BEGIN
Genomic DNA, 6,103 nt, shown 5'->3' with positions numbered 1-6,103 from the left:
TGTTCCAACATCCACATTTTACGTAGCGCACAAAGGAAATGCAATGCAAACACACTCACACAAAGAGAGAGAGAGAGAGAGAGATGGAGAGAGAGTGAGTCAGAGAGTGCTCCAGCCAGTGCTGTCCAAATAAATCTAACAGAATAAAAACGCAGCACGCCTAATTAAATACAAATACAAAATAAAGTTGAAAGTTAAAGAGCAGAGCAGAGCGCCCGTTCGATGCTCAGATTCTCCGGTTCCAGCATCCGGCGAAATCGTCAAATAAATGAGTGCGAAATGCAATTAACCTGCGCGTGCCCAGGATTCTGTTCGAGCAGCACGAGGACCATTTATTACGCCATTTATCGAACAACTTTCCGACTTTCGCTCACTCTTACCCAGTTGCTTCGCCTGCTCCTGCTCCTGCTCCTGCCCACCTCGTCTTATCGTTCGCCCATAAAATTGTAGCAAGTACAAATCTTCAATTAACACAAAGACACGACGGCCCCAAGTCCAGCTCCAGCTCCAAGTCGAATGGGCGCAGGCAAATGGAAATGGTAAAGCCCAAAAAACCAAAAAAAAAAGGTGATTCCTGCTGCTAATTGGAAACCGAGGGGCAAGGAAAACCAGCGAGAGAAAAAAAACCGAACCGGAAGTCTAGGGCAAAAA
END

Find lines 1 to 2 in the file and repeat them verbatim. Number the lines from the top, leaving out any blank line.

Genomic DNA, 6,103 nt, shown 5'->3' with positions numbered 1-6,103 from the left:
TGTTCCAACATCCACATTTTACGTAGCGCACAAAGGAAATGCAATGCAAACACACTCACACAAAGAGAGAGAGAGAGAGAGAGATGGAGAGAGAGTGAGTCAGAGAGTGCTCCAGCCAGTGCTGTCCAAATAAATCTAACAGAATAAAAACGCAGCACGCCTAATTAAATACAAATACAAAATAAAGTTGAAAGTTAAAGAGCAGAGCAGAGCGCCCGTTCGATGCTCAGATTCTCCGGTTCCAGCATCCGGCGAAATCGTCAAATAAATGAGTGCGAAATGCAATTAACCTGCGCGTGCCCAGGATTCTGTTCGAGCAGCACGAGGACCATTTATTACGCCATTTATCGAACAACTTTCCGACTTTCGCTCACTCTTACCCAGTTGCTTCGCCTGCTCCTGCTCCTGCTCCTGCCCACCTCGTCTTATCGTTCGCCCATAAAATTGTAGCAAGTACAAATCTTCAATTAACACAAAGACACGACGGCCCCAAGTCCAGCTCCAGCTCCAAGTCGAATGGGCGCAGGCAAATGGAAATGGTAAAGCCCAAAAAACCAAAAAAAAAAGGTGATTCCTGCTGCTAATTGGAAACCGAGGGGCAAGGAAAACCAGCGAGAGAAAAAAAACCGAACCGGAAGTCTAGGGCAAAAA